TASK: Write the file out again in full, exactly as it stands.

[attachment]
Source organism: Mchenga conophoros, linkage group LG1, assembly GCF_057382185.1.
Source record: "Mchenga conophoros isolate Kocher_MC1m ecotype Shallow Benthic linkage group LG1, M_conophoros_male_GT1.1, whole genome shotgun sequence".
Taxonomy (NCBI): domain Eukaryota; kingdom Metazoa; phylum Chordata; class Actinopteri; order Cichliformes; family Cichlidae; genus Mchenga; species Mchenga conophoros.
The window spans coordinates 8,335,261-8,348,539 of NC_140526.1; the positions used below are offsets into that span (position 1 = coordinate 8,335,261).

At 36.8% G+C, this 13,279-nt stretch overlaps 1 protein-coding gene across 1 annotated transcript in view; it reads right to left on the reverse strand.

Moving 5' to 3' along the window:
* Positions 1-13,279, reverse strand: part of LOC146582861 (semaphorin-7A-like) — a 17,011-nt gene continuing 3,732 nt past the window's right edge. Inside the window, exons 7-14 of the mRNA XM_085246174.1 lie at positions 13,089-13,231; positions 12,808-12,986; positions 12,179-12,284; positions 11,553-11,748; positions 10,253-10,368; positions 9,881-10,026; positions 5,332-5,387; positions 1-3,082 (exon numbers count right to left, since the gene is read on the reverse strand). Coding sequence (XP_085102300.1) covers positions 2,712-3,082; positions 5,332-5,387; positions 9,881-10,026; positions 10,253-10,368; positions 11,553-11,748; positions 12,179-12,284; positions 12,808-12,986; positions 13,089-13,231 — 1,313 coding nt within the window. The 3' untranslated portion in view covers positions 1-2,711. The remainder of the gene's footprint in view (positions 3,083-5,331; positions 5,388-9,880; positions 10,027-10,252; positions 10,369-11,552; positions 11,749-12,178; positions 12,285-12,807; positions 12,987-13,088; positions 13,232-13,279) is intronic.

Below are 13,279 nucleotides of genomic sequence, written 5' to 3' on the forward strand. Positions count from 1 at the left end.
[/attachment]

Source organism: Mchenga conophoros, linkage group LG1, assembly GCF_057382185.1.
Source record: "Mchenga conophoros isolate Kocher_MC1m ecotype Shallow Benthic linkage group LG1, M_conophoros_male_GT1.1, whole genome shotgun sequence".
Taxonomy (NCBI): domain Eukaryota; kingdom Metazoa; phylum Chordata; class Actinopteri; order Cichliformes; family Cichlidae; genus Mchenga; species Mchenga conophoros.
The window spans coordinates 8,335,261-8,348,539 of NC_140526.1; the positions used below are offsets into that span (position 1 = coordinate 8,335,261).

At 36.8% G+C, this 13,279-nt stretch overlaps 1 protein-coding gene across 1 annotated transcript in view; it reads right to left on the reverse strand.

Moving 5' to 3' along the window:
* Positions 1-13,279, reverse strand: part of LOC146582861 (semaphorin-7A-like) — a 17,011-nt gene continuing 3,732 nt past the window's right edge. Inside the window, exons 7-14 of the mRNA XM_085246174.1 lie at positions 13,089-13,231; positions 12,808-12,986; positions 12,179-12,284; positions 11,553-11,748; positions 10,253-10,368; positions 9,881-10,026; positions 5,332-5,387; positions 1-3,082 (exon numbers count right to left, since the gene is read on the reverse strand). Coding sequence (XP_085102300.1) covers positions 2,712-3,082; positions 5,332-5,387; positions 9,881-10,026; positions 10,253-10,368; positions 11,553-11,748; positions 12,179-12,284; positions 12,808-12,986; positions 13,089-13,231 — 1,313 coding nt within the window. The 3' untranslated portion in view covers positions 1-2,711. The remainder of the gene's footprint in view (positions 3,083-5,331; positions 5,388-9,880; positions 10,027-10,252; positions 10,369-11,552; positions 11,749-12,178; positions 12,285-12,807; positions 12,987-13,088; positions 13,232-13,279) is intronic.

Below are 13,279 nucleotides of genomic sequence, written 5' to 3' on the forward strand. Positions count from 1 at the left end.